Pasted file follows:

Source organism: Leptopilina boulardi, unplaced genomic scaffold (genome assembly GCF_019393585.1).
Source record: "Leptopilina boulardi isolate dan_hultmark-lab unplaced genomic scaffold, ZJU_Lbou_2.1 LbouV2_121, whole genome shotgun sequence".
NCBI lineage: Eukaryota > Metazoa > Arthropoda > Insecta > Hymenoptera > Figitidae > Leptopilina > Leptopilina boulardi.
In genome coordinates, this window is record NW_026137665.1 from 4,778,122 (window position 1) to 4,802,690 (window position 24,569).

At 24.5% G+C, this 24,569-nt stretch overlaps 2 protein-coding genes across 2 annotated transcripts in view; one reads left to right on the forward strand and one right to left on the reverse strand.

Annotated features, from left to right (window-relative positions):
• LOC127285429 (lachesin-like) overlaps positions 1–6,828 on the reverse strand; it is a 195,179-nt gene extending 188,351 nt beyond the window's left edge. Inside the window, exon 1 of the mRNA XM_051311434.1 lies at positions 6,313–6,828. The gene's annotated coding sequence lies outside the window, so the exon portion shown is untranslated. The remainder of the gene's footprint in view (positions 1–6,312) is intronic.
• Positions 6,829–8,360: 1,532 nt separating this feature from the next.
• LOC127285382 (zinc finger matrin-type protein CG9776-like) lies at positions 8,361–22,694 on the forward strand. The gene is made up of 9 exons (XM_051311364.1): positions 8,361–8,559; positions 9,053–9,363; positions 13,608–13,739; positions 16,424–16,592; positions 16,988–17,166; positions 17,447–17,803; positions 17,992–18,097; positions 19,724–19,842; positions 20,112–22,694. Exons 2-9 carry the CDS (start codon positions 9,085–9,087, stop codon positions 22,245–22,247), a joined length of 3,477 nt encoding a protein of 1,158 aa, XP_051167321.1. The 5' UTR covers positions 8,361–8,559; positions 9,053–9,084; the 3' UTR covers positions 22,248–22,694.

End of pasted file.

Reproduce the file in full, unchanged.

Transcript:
Source organism: Leptopilina boulardi, unplaced genomic scaffold (genome assembly GCF_019393585.1).
Source record: "Leptopilina boulardi isolate dan_hultmark-lab unplaced genomic scaffold, ZJU_Lbou_2.1 LbouV2_121, whole genome shotgun sequence".
NCBI lineage: Eukaryota > Metazoa > Arthropoda > Insecta > Hymenoptera > Figitidae > Leptopilina > Leptopilina boulardi.
In genome coordinates, this window is record NW_026137665.1 from 4,778,122 (window position 1) to 4,802,690 (window position 24,569).

At 24.5% G+C, this 24,569-nt stretch overlaps 2 protein-coding genes across 2 annotated transcripts in view; one reads left to right on the forward strand and one right to left on the reverse strand.

Annotated features, from left to right (window-relative positions):
• LOC127285429 (lachesin-like) overlaps positions 1–6,828 on the reverse strand; it is a 195,179-nt gene extending 188,351 nt beyond the window's left edge. Inside the window, exon 1 of the mRNA XM_051311434.1 lies at positions 6,313–6,828. The gene's annotated coding sequence lies outside the window, so the exon portion shown is untranslated. The remainder of the gene's footprint in view (positions 1–6,312) is intronic.
• Positions 6,829–8,360: 1,532 nt separating this feature from the next.
• LOC127285382 (zinc finger matrin-type protein CG9776-like) lies at positions 8,361–22,694 on the forward strand. The gene is made up of 9 exons (XM_051311364.1): positions 8,361–8,559; positions 9,053–9,363; positions 13,608–13,739; positions 16,424–16,592; positions 16,988–17,166; positions 17,447–17,803; positions 17,992–18,097; positions 19,724–19,842; positions 20,112–22,694. Exons 2-9 carry the CDS (start codon positions 9,085–9,087, stop codon positions 22,245–22,247), a joined length of 3,477 nt encoding a protein of 1,158 aa, XP_051167321.1. The 5' UTR covers positions 8,361–8,559; positions 9,053–9,084; the 3' UTR covers positions 22,248–22,694.